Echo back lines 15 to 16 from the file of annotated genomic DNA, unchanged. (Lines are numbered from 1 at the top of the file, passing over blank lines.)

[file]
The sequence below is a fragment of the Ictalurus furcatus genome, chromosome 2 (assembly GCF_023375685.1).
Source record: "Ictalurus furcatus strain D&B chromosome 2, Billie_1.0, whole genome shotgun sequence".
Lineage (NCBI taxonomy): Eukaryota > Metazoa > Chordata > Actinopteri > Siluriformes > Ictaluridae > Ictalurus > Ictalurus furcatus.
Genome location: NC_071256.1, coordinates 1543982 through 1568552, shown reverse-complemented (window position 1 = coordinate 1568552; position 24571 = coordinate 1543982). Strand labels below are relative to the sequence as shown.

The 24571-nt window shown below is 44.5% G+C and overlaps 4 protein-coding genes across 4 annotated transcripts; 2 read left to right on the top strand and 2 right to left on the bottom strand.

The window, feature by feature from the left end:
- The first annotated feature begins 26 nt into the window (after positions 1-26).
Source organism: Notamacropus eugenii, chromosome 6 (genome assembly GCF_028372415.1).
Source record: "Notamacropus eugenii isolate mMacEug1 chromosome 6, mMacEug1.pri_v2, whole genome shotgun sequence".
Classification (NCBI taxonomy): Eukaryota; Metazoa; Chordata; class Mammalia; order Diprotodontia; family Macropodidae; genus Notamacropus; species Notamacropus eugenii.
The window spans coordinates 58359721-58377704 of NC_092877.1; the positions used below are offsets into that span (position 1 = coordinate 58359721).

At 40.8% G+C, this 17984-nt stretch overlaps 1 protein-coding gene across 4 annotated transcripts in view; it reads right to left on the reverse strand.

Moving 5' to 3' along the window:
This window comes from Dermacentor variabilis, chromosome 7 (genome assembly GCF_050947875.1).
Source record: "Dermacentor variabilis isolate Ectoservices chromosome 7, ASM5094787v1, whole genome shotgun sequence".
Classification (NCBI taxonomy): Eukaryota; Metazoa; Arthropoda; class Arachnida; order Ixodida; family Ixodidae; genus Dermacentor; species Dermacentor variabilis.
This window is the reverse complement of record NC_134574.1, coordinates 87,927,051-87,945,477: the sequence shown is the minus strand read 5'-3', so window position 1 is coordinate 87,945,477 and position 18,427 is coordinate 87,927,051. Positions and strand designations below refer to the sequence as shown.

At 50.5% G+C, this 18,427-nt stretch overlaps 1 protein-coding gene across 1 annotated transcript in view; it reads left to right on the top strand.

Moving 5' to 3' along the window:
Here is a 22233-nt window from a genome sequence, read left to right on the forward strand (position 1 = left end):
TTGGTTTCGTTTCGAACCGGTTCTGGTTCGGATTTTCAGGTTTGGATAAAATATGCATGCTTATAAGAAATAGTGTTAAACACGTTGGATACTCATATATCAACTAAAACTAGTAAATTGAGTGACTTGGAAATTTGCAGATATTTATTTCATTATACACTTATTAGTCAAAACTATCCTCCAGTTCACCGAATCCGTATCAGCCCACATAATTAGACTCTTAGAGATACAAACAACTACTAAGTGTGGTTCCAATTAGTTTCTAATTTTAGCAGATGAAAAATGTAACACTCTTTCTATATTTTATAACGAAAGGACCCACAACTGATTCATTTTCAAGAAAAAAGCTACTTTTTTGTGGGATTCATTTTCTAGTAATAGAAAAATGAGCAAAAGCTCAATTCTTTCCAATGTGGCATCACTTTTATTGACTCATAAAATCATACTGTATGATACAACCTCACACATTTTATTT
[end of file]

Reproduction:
Source record: "Dermacentor variabilis isolate Ectoservices chromosome 7, ASM5094787v1, whole genome shotgun sequence".
Classification (NCBI taxonomy): Eukaryota; Metazoa; Arthropoda; class Arachnida; order Ixodida; family Ixodidae; genus Dermacentor; species Dermacentor variabilis.